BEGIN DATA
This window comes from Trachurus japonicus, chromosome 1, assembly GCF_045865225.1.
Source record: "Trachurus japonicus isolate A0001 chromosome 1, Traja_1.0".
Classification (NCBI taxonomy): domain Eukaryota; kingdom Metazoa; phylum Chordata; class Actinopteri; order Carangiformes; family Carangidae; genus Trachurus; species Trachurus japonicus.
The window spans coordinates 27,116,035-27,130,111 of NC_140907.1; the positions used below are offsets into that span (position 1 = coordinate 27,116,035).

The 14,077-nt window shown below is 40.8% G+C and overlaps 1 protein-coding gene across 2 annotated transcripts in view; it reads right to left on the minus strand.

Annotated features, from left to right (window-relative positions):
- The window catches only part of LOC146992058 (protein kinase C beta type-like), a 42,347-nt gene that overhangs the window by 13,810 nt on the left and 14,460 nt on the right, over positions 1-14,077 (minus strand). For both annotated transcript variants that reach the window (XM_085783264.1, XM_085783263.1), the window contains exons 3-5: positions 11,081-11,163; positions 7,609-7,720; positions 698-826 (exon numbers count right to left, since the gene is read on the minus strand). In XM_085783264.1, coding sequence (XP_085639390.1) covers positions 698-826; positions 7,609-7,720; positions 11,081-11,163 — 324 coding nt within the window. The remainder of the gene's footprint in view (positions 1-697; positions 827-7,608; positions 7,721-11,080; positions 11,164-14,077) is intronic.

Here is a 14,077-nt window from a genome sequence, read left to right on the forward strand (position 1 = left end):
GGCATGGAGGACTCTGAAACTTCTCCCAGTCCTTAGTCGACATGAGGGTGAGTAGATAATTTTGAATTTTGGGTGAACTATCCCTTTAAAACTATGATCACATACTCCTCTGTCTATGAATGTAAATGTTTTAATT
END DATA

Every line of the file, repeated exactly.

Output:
This window comes from Trachurus japonicus, chromosome 1, assembly GCF_045865225.1.
Source record: "Trachurus japonicus isolate A0001 chromosome 1, Traja_1.0".
Classification (NCBI taxonomy): domain Eukaryota; kingdom Metazoa; phylum Chordata; class Actinopteri; order Carangiformes; family Carangidae; genus Trachurus; species Trachurus japonicus.
The window spans coordinates 27,116,035-27,130,111 of NC_140907.1; the positions used below are offsets into that span (position 1 = coordinate 27,116,035).

The 14,077-nt window shown below is 40.8% G+C and overlaps 1 protein-coding gene across 2 annotated transcripts in view; it reads right to left on the minus strand.

Annotated features, from left to right (window-relative positions):
- The window catches only part of LOC146992058 (protein kinase C beta type-like), a 42,347-nt gene that overhangs the window by 13,810 nt on the left and 14,460 nt on the right, over positions 1-14,077 (minus strand). For both annotated transcript variants that reach the window (XM_085783264.1, XM_085783263.1), the window contains exons 3-5: positions 11,081-11,163; positions 7,609-7,720; positions 698-826 (exon numbers count right to left, since the gene is read on the minus strand). In XM_085783264.1, coding sequence (XP_085639390.1) covers positions 698-826; positions 7,609-7,720; positions 11,081-11,163 — 324 coding nt within the window. The remainder of the gene's footprint in view (positions 1-697; positions 827-7,608; positions 7,721-11,080; positions 11,164-14,077) is intronic.

Here is a 14,077-nt window from a genome sequence, read left to right on the forward strand (position 1 = left end):
GGCATGGAGGACTCTGAAACTTCTCCCAGTCCTTAGTCGACATGAGGGTGAGTAGATAATTTTGAATTTTGGGTGAACTATCCCTTTAAAACTATGATCACATACTCCTCTGTCTATGAATGTAAATGTTTTAATT